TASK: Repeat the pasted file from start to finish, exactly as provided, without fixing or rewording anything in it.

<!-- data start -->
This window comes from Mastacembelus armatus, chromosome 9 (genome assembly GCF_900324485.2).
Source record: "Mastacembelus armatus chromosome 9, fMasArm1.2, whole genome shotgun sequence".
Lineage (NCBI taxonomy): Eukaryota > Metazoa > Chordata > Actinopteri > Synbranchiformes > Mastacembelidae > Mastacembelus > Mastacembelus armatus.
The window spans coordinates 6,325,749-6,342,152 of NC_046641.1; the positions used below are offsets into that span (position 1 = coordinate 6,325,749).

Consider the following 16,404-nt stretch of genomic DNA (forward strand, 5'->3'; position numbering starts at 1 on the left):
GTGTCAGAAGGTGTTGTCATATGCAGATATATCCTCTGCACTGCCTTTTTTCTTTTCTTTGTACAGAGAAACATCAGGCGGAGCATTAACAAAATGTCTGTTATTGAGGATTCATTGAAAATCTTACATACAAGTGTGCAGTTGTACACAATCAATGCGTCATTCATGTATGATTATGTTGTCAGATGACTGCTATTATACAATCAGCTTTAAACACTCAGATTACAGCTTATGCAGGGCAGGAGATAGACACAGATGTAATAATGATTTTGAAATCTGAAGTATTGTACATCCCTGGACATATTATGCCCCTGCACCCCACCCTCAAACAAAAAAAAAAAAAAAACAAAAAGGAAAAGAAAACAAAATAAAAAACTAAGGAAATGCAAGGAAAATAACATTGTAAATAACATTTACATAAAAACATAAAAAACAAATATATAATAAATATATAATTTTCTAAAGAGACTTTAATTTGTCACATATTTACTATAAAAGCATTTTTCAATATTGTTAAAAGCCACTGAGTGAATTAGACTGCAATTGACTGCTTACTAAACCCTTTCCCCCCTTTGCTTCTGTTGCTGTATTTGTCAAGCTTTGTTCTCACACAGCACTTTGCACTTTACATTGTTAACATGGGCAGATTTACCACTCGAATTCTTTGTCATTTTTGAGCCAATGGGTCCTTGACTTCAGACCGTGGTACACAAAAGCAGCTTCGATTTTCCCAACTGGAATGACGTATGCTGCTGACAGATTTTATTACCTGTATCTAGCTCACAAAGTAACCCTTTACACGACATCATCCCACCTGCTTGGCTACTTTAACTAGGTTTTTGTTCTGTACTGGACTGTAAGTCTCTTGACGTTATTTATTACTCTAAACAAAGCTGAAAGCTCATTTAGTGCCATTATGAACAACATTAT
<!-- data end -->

This window comes from Mastacembelus armatus, chromosome 9 (genome assembly GCF_900324485.2).
Source record: "Mastacembelus armatus chromosome 9, fMasArm1.2, whole genome shotgun sequence".
Lineage (NCBI taxonomy): Eukaryota > Metazoa > Chordata > Actinopteri > Synbranchiformes > Mastacembelidae > Mastacembelus > Mastacembelus armatus.
The window spans coordinates 6,325,749-6,342,152 of NC_046641.1; the positions used below are offsets into that span (position 1 = coordinate 6,325,749).

Consider the following 16,404-nt stretch of genomic DNA (forward strand, 5'->3'; position numbering starts at 1 on the left):
GTGTCAGAAGGTGTTGTCATATGCAGATATATCCTCTGCACTGCCTTTTTTCTTTTCTTTGTACAGAGAAACATCAGGCGGAGCATTAACAAAATGTCTGTTATTGAGGATTCATTGAAAATCTTACATACAAGTGTGCAGTTGTACACAATCAATGCGTCATTCATGTATGATTATGTTGTCAGATGACTGCTATTATACAATCAGCTTTAAACACTCAGATTACAGCTTATGCAGGGCAGGAGATAGACACAGATGTAATAATGATTTTGAAATCTGAAGTATTGTACATCCCTGGACATATTATGCCCCTGCACCCCACCCTCAAACAAAAAAAAAAAAAAAACAAAAAGGAAAAGAAAACAAAATAAAAAACTAAGGAAATGCAAGGAAAATAACATTGTAAATAACATTTACATAAAAACATAAAAAACAAATATATAATAAATATATAATTTTCTAAAGAGACTTTAATTTGTCACATATTTACTATAAAAGCATTTTTCAATATTGTTAAAAGCCACTGAGTGAATTAGACTGCAATTGACTGCTTACTAAACCCTTTCCCCCCTTTGCTTCTGTTGCTGTATTTGTCAAGCTTTGTTCTCACACAGCACTTTGCACTTTACATTGTTAACATGGGCAGATTTACCACTCGAATTCTTTGTCATTTTTGAGCCAATGGGTCCTTGACTTCAGACCGTGGTACACAAAAGCAGCTTCGATTTTCCCAACTGGAATGACGTATGCTGCTGACAGATTTTATTACCTGTATCTAGCTCACAAAGTAACCCTTTACACGACATCATCCCACCTGCTTGGCTACTTTAACTAGGTTTTTGTTCTGTACTGGACTGTAAGTCTCTTGACGTTATTTATTACTCTAAACAAAGCTGAAAGCTCATTTAGTGCCATTATGAACAACATTAT